Hampton Roads Transportation Accountability Commission approves budget, tacks on new additional road projects


A newly formed regional transportation organization is a step closer to officially declaring its independence.

Members of the Hampton Roads Transportation Accountability Commission (HRTAC) voted unanimously Thursday to approve its fiscal year 2015 budget, which includes about $1.1 million in staffing, professional and administrative costs, and more than $1 billion in funding estimates for a number of large-scale regional road projects.

W. Eugene Hunt Jr., Poquoson mayor and HRTAC voting member, said the approved budget is to help get the new executive director, once hired, started. He said the new director is expected to present hers or his own budget for the next fiscal year to the accountability commission, which could include additional staff if needed.

Originally, the HRTAC finance committee proposed allocating $1.4 million to help launch its administrative arm, including hiring full-time executive and deputy executive directors, a chief financial officer, a financial analyst and executive assistant — totaling $795,422.

But that met with quick backlash from some residents at its recent public hearing, many saying the salaries were far too exuberant and the move was premature.

Hunt said the finance committee decided to nix the two full-time positions — a deputy executive director and a financial analyst — from the budget, bringing its new administrative overhead costs to $520,932. That's a saving of more than $274,000.

"Until we get the executive director on board, and they define what kind of services they need, we feel like it's a little premature to point out his organization for him," Hunt said.

State Del. Chris Jones, R-Suffolk, agreed, adding that the three openings are a good starting point for the group.

"This is a bridge to where we need to get us established," Jones said.

Transportation officials also finalized its list of major regional road projects it plans to address with monies allocated from the Hampton Roads Transportation Fund.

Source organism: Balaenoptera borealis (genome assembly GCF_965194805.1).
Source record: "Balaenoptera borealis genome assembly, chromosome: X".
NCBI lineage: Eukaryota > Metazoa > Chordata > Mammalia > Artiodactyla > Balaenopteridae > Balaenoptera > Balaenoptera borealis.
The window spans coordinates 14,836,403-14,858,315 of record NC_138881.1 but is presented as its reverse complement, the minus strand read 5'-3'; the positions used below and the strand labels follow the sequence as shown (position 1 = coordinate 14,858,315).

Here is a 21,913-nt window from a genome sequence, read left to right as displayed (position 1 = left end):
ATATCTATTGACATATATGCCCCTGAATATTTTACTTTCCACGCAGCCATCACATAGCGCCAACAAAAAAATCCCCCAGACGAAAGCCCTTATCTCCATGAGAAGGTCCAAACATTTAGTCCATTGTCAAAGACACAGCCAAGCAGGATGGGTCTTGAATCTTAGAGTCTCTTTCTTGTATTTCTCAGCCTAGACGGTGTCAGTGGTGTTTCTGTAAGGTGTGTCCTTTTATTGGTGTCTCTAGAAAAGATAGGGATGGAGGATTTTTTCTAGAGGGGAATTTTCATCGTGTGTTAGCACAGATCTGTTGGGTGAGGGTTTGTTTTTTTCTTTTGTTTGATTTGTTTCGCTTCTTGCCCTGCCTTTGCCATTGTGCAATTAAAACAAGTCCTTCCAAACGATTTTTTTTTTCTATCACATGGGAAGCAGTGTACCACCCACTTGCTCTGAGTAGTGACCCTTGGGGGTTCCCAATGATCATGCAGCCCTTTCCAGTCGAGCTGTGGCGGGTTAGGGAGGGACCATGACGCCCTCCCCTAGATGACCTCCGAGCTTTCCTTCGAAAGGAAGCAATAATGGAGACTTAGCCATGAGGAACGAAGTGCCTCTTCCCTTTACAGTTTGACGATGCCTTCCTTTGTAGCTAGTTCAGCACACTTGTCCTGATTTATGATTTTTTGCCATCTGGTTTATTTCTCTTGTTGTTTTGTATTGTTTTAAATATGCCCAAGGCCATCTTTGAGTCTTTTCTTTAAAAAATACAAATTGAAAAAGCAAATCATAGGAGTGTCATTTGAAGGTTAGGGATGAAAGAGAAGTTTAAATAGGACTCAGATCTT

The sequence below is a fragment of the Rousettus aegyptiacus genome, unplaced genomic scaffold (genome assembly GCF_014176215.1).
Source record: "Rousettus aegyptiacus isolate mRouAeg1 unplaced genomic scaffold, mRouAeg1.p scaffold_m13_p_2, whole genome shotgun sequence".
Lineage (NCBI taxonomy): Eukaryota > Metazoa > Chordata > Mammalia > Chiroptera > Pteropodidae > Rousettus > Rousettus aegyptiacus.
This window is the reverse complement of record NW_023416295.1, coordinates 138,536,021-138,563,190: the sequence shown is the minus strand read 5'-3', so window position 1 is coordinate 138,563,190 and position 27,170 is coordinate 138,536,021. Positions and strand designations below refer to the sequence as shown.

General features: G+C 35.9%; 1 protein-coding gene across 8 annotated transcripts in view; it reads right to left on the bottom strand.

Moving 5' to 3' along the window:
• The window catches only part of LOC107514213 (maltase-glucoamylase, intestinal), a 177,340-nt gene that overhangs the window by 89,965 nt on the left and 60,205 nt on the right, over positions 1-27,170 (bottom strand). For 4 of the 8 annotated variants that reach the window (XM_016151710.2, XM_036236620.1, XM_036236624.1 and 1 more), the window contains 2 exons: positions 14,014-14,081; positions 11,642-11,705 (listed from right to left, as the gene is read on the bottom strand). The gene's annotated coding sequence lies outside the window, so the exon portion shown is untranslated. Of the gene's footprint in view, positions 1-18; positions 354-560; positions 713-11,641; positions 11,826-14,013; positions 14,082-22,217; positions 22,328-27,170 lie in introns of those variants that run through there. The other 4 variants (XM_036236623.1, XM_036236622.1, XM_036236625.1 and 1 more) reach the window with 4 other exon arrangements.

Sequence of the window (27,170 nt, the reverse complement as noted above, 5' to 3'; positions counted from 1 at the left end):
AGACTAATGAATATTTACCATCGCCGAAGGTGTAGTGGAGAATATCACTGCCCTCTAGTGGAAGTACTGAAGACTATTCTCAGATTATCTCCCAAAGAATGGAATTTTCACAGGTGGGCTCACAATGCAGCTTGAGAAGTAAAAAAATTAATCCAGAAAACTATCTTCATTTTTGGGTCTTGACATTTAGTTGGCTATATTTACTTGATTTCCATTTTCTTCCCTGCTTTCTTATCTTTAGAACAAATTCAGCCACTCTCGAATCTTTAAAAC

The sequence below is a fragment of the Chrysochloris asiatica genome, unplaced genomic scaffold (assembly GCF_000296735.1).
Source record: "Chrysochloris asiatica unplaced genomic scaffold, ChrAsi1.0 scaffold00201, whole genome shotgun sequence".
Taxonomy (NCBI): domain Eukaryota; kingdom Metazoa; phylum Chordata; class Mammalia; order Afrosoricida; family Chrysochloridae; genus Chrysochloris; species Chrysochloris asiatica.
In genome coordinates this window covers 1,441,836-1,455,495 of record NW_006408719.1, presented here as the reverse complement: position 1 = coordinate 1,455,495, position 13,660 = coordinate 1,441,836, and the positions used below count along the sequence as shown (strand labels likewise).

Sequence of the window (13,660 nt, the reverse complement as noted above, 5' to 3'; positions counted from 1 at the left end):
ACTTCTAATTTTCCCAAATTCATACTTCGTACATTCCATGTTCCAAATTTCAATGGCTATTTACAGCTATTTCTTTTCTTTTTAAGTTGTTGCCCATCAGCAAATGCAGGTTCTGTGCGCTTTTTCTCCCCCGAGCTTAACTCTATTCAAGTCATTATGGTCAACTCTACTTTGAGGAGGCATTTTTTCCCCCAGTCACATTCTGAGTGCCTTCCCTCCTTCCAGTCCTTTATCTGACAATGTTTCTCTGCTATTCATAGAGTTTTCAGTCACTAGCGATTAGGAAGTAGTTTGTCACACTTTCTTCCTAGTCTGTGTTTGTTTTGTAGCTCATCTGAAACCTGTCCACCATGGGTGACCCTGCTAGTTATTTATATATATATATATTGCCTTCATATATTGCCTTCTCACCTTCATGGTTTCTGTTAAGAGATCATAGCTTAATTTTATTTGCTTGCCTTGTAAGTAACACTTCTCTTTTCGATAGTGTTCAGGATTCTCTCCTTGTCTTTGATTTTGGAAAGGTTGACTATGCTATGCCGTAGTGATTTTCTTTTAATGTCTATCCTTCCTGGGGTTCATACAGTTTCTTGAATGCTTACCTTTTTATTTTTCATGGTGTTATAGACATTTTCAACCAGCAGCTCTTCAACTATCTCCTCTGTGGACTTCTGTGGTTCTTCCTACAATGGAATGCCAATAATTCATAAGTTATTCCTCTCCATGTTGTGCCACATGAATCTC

HRTAC is charged with spending money collected from the Hampton Roads Transportation Fund: a large pot of local transportation dollars collected from sale and fuel taxes from across the region.

Year-to-date, the organization has secured $188.8 million collected from sale and fuel taxes across the region, according to a Hampton Roads Transportation Fund report.

Those funds are currently being held in an account by the Virginia Department of Treasury for a fee until the organization hires an executive director and sets up its own bank account, which could be as early as December.

Newport News and Hampton have collected the most tax revenue for the transportation fund on the Peninsula — pumping $19.9 million and $14 million, respectively, year-to-date into the account, according to the report. York County has collected $8.9 million, while James City County has funneled $8.4 million into the fund. Williamsburg collected $4.2 million in taxes dedicated to the transportation fund.

Camelia Ravenbakht, interim executive director of the Hampton Roads Transportation Planning Commission helping oversee HRTAC administratively, said with the exception of $44 million for the first phase of the Interstate 64 widening in Newport News, no other immediate funding has been a allocated for the list of priority projects.

"This list is only emphasizing the projects that they plan to pursue with the transportation fund money," Ravenbakht said. She said once an executive director is selected, they will help HRTAC members find ways to fund the projects either through cash from the fund or bonds.

Priority projects include the widening of I-64 and the Fort Eustis interchange on the Peninsula, and the I-64-264 interchange on the Southside. Also included on the list was an environmental impact study, estimated at $5 million for the third crossing known as Patriots Crossing, as well as a $20 million environmental study and preliminary engineering for the high-rise bridge.

At the request of Virginia Beach Mayor and HRTAC voting member William D. Sessoms Jr., the board added at least $10 million for preliminary engineering and environmental work for the entire I-64 and I-264 interchange. The group also added another $5 million in preliminary engineering for the U.S. 58,13, and 460 connector in Suffolk.

O'Neal can be reached by phone at 757-247-4744.

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